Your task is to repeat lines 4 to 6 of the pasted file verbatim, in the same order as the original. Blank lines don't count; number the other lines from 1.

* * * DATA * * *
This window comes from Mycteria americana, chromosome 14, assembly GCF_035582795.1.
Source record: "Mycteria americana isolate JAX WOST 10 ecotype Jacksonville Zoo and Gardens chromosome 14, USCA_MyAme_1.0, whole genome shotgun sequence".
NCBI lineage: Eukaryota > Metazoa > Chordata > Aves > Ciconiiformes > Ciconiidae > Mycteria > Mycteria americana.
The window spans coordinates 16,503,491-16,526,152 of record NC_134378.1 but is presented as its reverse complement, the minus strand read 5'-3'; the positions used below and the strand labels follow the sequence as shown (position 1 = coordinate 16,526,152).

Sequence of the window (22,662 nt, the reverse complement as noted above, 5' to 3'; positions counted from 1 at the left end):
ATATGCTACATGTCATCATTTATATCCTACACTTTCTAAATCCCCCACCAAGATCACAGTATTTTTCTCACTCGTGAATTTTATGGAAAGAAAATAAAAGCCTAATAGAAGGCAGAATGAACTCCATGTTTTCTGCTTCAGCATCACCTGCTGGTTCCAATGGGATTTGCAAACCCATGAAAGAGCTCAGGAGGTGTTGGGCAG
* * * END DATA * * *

The window spans coordinates 16,503,491-16,526,152 of record NC_134378.1 but is presented as its reverse complement, the minus strand read 5'-3'; the positions used below and the strand labels follow the sequence as shown (position 1 = coordinate 16,526,152).

Sequence of the window (22,662 nt, the reverse complement as noted above, 5' to 3'; positions counted from 1 at the left end):
ATATGCTACATGTCATCATTTATATCCTACACTTTCTAAATCCCCCACCAAGATCACAGTATTTTTCTCACTCGTGAATTTTATGGAAAGAAAATAAAAGCCTAATAGAAGGCAGAATGAACTCCATGTTTTCTGCTTCAGCATCACCTGCTGGTTCCAATGGGATTTGCAAACCCATGAAAGAGCTCAGGAGGTGTTGGGCAG